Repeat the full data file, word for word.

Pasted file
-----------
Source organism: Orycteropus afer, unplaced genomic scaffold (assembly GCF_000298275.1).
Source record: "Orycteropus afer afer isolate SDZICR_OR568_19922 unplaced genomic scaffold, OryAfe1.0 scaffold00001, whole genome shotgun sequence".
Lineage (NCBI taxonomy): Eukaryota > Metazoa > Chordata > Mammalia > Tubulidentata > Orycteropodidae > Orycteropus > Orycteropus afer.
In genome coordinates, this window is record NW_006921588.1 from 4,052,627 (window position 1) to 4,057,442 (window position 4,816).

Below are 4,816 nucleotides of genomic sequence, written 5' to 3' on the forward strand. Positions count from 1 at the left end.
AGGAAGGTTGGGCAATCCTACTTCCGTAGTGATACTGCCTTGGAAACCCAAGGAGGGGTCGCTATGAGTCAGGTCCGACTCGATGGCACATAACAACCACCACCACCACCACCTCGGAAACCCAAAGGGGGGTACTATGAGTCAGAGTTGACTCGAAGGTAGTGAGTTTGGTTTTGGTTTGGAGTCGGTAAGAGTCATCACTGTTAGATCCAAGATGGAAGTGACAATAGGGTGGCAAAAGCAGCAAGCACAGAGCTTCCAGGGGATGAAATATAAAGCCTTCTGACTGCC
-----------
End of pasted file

Source organism: Orycteropus afer, unplaced genomic scaffold (assembly GCF_000298275.1).
Source record: "Orycteropus afer afer isolate SDZICR_OR568_19922 unplaced genomic scaffold, OryAfe1.0 scaffold00001, whole genome shotgun sequence".
Lineage (NCBI taxonomy): Eukaryota > Metazoa > Chordata > Mammalia > Tubulidentata > Orycteropodidae > Orycteropus > Orycteropus afer.
In genome coordinates, this window is record NW_006921588.1 from 4,052,627 (window position 1) to 4,057,442 (window position 4,816).

Below are 4,816 nucleotides of genomic sequence, written 5' to 3' on the forward strand. Positions count from 1 at the left end.
AGGAAGGTTGGGCAATCCTACTTCCGTAGTGATACTGCCTTGGAAACCCAAGGAGGGGTCGCTATGAGTCAGGTCCGACTCGATGGCACATAACAACCACCACCACCACCACCTCGGAAACCCAAAGGGGGGTACTATGAGTCAGAGTTGACTCGAAGGTAGTGAGTTTGGTTTTGGTTTGGAGTCGGTAAGAGTCATCACTGTTAGATCCAAGATGGAAGTGACAATAGGGTGGCAAAAGCAGCAAGCACAGAGCTTCCAGGGGATGAAATATAAAGCCTTCTGACTGCC